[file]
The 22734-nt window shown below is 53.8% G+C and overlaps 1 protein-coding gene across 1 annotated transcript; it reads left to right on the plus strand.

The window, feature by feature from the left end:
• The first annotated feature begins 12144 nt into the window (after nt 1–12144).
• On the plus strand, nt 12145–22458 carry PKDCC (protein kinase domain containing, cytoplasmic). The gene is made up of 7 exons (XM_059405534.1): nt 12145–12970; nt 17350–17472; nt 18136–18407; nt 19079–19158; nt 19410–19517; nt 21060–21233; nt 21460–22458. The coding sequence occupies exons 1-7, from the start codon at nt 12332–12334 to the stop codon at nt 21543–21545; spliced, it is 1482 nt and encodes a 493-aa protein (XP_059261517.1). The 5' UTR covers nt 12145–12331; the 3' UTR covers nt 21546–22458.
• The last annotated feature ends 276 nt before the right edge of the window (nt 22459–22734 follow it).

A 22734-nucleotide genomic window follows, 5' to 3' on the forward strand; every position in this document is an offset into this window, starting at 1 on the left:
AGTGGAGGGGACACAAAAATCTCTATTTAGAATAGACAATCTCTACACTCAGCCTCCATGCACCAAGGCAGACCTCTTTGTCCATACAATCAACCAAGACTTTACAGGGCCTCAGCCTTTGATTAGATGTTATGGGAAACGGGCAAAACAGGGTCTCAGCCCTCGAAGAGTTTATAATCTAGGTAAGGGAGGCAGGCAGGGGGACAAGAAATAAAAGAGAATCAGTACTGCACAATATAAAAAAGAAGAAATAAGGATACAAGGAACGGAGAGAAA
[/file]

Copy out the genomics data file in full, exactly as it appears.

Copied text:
The 22734-nt window shown below is 53.8% G+C and overlaps 1 protein-coding gene across 1 annotated transcript; it reads left to right on the plus strand.

The window, feature by feature from the left end:
• The first annotated feature begins 12144 nt into the window (after nt 1–12144).
• On the plus strand, nt 12145–22458 carry PKDCC (protein kinase domain containing, cytoplasmic). The gene is made up of 7 exons (XM_059405534.1): nt 12145–12970; nt 17350–17472; nt 18136–18407; nt 19079–19158; nt 19410–19517; nt 21060–21233; nt 21460–22458. The coding sequence occupies exons 1-7, from the start codon at nt 12332–12334 to the stop codon at nt 21543–21545; spliced, it is 1482 nt and encodes a 493-aa protein (XP_059261517.1). The 5' UTR covers nt 12145–12331; the 3' UTR covers nt 21546–22458.
• The last annotated feature ends 276 nt before the right edge of the window (nt 22459–22734 follow it).

A 22734-nucleotide genomic window follows, 5' to 3' on the forward strand; every position in this document is an offset into this window, starting at 1 on the left:
AGTGGAGGGGACACAAAAATCTCTATTTAGAATAGACAATCTCTACACTCAGCCTCCATGCACCAAGGCAGACCTCTTTGTCCATACAATCAACCAAGACTTTACAGGGCCTCAGCCTTTGATTAGATGTTATGGGAAACGGGCAAAACAGGGTCTCAGCCCTCGAAGAGTTTATAATCTAGGTAAGGGAGGCAGGCAGGGGGACAAGAAATAAAAGAGAATCAGTACTGCACAATATAAAAAAGAAGAAATAAGGATACAAGGAACGGAGAGAAA